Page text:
Judy the Obscure
Well we finally got the tua culpa from Judith Miller we’ve all been expecting:
“W.M.D. – I got it totally wrong,” she said. “The analysts, the experts and the journalists who covered them – we were all wrong. If your sources are wrong, you are wrong. I did the best job that I could.”
In other news, Mohammed ElBaradai and the International Atomic Energy Agency win the Nobel Prize for getting it right. You can’t blame Judy. It’s hard to hear when you’re so full of shit it’s coming out your ears.
Besides, she was otherwise engaged in screwing over everyone she ever touched in this walking disaster.
She sticks it to her willfully ignorant bosses:
Interviews show that the paper’s leaders, in taking what they considered to be a principled stand, ultimately left the major decisions in the case up to Ms. Miller, an intrepid reporter whom editors found hard to control.
“This car had her hand on the wheel because she was the one at risk,” Mr. Sulzberger said.
News flash, Pinch: she’s been driving on the rims, and you’re along for the ride.
She sticks it to her co-workers:
In two interviews, Ms. Miller generally would not discuss her interactions with editors, elaborate on the written account of her grand jury testimony or allow reporters to review her notes.
So much for the Hallmark Moment that was Judy’s return to the newsroom.
Then she starts to get a little crazy and reckless. She sticks it to her lawyer, which is not really the best idea when he’s the only thing standing between you and a ten year stretch in chick prison:
Mr. Bennett, who by now had carefully reviewed Ms. Miller’s extensive notes taken from two interviews with Mr. Libby, assured Mr. Fitzgerald that Ms. Miller had only one meaningful source. Mr. Fitzgerald agreed to limit his questions to Mr. Libby and the Wilson matter.
Which would have been fine if it was true, but unfortunately Judy left one thing out:
On one page of my interview notes, for example, I wrote the name “Valerie Flame.” Yet, as I told Mr. Fitzgerald, I simply could not recall where that came from, when I wrote it or why the name was misspelled.
I testified that I did not believe the name came from Mr. Libby, in part because the notation does not appear in the same part of my notebook as the interview notes from him.
Which means Judy DID have another source, and Bennett went to Fitzgerald and sold him a big, fat load of bullshit in order to cut a deal for his client and get the limited testimony she was so proud of:
Without both agreements, I would not have testified and would still be in jail.
Yeah you are PRETTY clever, Judy ol’ gal. Get yourself a deal to preserve your “principles” by punking your lawyer and getting him to sell one of the toughest US attorneys in the country a bill of goods.
Wow, you are sharp.
Judy skillfully avoids revealing in the article specifically when in the timeline this “unremembered source” (*cough*) revealed to her the identity of “Valerie Flame.”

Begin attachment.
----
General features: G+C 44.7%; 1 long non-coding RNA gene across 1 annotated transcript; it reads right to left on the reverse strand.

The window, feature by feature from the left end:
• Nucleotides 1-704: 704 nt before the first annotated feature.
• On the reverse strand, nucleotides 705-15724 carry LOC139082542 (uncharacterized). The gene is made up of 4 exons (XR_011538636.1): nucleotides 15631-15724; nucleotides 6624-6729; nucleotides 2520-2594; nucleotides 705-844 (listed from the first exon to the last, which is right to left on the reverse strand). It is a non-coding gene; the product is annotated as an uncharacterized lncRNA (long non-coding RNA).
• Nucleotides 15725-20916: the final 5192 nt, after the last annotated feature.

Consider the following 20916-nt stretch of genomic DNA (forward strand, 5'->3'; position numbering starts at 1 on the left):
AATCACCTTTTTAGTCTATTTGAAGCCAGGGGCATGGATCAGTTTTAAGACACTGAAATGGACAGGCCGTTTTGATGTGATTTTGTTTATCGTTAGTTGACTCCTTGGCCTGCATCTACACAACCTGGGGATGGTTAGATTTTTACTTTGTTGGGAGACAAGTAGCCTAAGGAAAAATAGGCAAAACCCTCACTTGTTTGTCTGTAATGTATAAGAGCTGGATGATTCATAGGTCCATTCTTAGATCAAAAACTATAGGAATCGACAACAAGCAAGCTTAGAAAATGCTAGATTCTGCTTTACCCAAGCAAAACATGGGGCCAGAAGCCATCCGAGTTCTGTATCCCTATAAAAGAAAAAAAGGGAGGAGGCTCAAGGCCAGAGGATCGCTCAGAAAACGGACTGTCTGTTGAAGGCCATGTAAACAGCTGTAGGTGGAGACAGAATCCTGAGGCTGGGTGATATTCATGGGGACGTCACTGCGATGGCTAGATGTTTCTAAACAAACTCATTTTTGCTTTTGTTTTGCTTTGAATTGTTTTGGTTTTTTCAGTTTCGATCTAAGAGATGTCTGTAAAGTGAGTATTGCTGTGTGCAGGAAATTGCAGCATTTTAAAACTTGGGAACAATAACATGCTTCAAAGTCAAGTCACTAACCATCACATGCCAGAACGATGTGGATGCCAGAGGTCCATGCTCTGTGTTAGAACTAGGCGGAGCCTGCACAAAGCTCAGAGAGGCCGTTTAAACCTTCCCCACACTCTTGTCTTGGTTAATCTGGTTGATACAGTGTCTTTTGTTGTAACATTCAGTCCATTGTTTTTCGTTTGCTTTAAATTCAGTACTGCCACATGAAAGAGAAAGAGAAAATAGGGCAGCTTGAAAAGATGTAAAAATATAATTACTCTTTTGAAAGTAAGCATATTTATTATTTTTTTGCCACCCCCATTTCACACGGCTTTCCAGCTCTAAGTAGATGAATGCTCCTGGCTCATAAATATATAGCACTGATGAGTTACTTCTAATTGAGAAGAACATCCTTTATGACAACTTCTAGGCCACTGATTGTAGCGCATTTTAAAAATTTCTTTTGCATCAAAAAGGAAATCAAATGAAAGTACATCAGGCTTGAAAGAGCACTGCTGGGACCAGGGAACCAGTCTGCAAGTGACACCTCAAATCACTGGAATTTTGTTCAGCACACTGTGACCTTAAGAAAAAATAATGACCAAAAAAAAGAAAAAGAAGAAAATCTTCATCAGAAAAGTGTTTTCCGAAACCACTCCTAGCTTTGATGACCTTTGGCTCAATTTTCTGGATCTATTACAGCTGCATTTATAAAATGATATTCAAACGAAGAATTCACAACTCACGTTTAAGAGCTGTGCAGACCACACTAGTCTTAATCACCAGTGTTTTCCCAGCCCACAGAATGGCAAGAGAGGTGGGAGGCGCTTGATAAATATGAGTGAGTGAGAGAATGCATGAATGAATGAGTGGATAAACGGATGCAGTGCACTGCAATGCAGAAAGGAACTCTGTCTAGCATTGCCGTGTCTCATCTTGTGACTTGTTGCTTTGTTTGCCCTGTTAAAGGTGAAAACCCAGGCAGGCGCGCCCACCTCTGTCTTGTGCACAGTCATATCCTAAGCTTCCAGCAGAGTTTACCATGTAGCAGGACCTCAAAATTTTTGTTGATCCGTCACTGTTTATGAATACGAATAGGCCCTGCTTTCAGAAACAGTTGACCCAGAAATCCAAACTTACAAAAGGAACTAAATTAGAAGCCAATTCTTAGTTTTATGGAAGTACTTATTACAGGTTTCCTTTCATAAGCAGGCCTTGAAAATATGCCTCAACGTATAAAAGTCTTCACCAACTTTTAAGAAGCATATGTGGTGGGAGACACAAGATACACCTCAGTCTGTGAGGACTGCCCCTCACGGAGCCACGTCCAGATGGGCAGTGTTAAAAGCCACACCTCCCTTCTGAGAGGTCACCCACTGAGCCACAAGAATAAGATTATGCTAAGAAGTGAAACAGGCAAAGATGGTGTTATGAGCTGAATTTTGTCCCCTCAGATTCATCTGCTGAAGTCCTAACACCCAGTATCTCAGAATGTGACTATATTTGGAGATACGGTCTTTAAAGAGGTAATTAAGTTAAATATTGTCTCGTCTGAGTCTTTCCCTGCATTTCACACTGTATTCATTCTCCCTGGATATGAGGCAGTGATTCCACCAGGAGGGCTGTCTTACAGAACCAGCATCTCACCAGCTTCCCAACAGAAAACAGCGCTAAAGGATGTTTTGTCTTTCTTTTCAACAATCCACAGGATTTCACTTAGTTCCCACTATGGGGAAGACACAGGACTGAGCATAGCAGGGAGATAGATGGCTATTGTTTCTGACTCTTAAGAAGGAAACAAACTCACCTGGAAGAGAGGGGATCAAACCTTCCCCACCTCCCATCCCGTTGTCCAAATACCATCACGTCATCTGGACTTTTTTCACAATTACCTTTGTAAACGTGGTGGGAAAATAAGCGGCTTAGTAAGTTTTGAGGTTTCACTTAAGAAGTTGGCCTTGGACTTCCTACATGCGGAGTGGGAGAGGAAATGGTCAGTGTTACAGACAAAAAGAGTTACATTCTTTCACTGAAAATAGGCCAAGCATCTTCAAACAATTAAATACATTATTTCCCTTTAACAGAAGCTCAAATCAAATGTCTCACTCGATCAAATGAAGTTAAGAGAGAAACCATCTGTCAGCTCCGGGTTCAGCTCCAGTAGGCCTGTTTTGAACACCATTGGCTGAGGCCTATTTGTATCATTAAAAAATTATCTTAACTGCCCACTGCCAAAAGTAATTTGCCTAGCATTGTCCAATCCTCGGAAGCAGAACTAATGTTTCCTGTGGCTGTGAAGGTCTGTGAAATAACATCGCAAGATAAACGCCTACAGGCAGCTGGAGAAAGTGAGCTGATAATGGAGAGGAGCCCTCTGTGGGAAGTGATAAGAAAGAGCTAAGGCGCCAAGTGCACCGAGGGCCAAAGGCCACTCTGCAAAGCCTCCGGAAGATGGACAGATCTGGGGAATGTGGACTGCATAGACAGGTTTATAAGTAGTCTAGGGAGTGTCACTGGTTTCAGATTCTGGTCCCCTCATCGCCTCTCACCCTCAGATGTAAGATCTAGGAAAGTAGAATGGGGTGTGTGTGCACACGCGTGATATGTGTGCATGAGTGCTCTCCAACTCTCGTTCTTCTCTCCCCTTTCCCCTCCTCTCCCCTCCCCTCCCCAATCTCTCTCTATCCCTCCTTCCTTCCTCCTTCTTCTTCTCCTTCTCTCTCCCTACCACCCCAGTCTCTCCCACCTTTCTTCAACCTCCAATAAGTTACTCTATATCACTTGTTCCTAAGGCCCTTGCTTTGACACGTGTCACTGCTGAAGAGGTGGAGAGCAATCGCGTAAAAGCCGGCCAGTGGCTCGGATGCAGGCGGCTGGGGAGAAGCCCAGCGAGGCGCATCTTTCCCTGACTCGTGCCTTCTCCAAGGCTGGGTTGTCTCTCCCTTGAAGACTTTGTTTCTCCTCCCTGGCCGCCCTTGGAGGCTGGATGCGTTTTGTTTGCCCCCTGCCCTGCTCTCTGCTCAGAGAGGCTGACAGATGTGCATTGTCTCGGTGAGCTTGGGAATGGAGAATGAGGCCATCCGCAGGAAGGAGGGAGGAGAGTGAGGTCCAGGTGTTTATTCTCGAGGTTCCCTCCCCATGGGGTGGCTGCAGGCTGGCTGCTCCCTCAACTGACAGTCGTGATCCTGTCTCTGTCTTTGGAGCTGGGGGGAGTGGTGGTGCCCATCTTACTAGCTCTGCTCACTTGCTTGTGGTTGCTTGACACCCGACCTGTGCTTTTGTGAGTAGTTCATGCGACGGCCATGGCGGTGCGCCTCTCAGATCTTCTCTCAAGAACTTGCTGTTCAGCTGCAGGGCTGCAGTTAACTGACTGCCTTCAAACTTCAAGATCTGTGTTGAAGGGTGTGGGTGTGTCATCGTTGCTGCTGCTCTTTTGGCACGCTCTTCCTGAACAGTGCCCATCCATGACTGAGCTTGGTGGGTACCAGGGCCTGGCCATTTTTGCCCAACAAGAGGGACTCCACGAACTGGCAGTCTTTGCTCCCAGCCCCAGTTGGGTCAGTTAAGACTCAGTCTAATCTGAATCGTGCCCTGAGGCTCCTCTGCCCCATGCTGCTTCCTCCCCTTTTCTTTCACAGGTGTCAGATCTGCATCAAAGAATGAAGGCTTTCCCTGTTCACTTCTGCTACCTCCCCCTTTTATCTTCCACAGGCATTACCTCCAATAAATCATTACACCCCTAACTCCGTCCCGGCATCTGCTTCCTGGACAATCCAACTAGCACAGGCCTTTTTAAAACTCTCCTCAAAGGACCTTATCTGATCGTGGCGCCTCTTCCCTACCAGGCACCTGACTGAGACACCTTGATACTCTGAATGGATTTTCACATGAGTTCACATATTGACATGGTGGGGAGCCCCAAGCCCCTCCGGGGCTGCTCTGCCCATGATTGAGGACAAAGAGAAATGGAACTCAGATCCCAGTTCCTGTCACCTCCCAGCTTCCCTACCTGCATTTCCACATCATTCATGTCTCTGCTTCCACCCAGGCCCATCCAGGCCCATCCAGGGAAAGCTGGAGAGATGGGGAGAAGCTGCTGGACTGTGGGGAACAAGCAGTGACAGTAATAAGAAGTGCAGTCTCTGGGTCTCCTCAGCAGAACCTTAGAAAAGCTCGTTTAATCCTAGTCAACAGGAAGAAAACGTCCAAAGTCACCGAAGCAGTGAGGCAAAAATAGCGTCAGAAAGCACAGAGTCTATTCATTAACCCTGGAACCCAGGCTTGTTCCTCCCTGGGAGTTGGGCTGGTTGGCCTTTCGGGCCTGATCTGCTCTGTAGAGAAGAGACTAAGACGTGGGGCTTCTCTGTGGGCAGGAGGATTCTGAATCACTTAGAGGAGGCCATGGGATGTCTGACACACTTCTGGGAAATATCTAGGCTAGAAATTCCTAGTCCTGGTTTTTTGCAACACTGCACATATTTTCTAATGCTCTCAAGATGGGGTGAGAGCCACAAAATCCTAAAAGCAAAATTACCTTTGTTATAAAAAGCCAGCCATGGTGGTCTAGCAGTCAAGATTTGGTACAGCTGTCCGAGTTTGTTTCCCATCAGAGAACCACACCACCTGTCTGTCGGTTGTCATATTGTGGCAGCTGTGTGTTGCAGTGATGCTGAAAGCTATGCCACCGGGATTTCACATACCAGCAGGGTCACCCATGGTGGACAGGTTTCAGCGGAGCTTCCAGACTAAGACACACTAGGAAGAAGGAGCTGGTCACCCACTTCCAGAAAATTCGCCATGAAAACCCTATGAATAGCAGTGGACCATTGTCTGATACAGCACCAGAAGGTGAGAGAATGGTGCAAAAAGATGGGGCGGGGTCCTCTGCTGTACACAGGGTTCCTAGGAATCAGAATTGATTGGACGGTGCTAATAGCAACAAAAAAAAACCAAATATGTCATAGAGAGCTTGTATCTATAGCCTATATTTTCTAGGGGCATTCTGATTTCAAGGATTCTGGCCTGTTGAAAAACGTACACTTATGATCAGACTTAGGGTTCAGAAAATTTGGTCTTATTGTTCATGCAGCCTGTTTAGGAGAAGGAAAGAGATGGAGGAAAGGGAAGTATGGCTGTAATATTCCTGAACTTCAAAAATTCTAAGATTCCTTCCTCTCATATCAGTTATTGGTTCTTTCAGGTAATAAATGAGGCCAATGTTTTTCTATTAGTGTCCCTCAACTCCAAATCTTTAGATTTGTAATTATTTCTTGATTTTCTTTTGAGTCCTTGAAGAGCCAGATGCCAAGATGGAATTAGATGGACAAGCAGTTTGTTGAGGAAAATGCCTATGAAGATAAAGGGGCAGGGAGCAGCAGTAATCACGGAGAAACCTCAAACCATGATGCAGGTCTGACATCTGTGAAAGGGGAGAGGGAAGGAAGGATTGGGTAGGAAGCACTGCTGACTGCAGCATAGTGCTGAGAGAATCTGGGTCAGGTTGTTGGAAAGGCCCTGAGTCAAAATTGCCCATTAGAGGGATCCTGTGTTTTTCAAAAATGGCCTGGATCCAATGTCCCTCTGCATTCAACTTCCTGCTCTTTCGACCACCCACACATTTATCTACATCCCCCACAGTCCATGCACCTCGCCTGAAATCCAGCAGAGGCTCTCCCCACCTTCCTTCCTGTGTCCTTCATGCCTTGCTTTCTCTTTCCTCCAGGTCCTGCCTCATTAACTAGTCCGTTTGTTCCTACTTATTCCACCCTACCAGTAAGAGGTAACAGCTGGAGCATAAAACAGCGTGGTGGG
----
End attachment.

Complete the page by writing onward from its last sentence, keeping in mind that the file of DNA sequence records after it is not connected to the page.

She had two sets of notes — one she turned over to Fitzgerald covering her July 8 and July 13, 2003 meetings with Libby, which she testified about in her original September 30 command performance before the grand jury. Then there are the one she “discovered” buried in her desk at the Times covering the June 23, 2003 meeting.
(As a side note, no wonder she was so nervous in prison. If I had incriminating evidence that could send me to the slam indefinitely that was sitting in the midst of a bunch of people by whom I was pretty much universally hated, I’d be thinking “I owed it to myself” to get the fuck out of there, too. Hey — how did Fitzgerald find out about that June meeting?)
Adam Entous of Reuters says that the “Flame” reference appeared in the July notes:
Miller also disclosed for the first time that the notebook she used for an interview with Libby in July 2003 contained the name “Valerie Flame,” a clear reference to Valerie Plame, the covert operative whose outing triggered a sweeping criminal investigation that has shaken the Bush administration.
But unless Entous has some special inside information, and there is no indication he has any more than what appears in the Times, I think he’s presuming something that isn’t there. A careful reading of Miller’s sodomizing of the journalistic tradition shows no indication of which set of notes the name appears in.
Indeed, inclusion in the June notes seems more likely. Bennett didn’t seem to realize that Judy had any other sources before he went off on his mission to poke the pit bull with a sharp stick.
And misspelling a name like that is a mistake you make the first time you hear it — not the second or third or fourth. She says that Cowboy Scoots didn’t bring up the name of Valerie Plame until the July 8 meeting, however:
I said I couldn’t be certain whether I had known Ms. Plame’s identity before this meeting, and I had no clear memory of the context of our conversation that resulted in this notation.
If Entous is right about the appearance in the July notes, and the second “Flame” source was already indicated by Bennett and dismissed by Fitzgerald as not being “meaningful” when he cut a deal for Judy to exclude any testimony that was not about Libby, Fitzgerald wouldn’t be able to ask about that, right?
Mr. Fitzgerald asked if I could recall discussing the Wilson-Plame connection with other sources. I said I had, though I could not recall any by name or when those conversations occurred.
What’s that? Why, that would be Patrick Fitzgerald asking questions at the time outside the scope of the deal to limit her testimony to Libby. Moreover, she did not refuse to answer. Which means that her original deal with Fitzgerald was, indeed, bustado.
So what was Judy doing in Fitzgerald’s office all day Tuesday with her criminal — not First Amendment — lawyer Bob Bennett?
I’m guessing she was playing Let’s Make a Deal.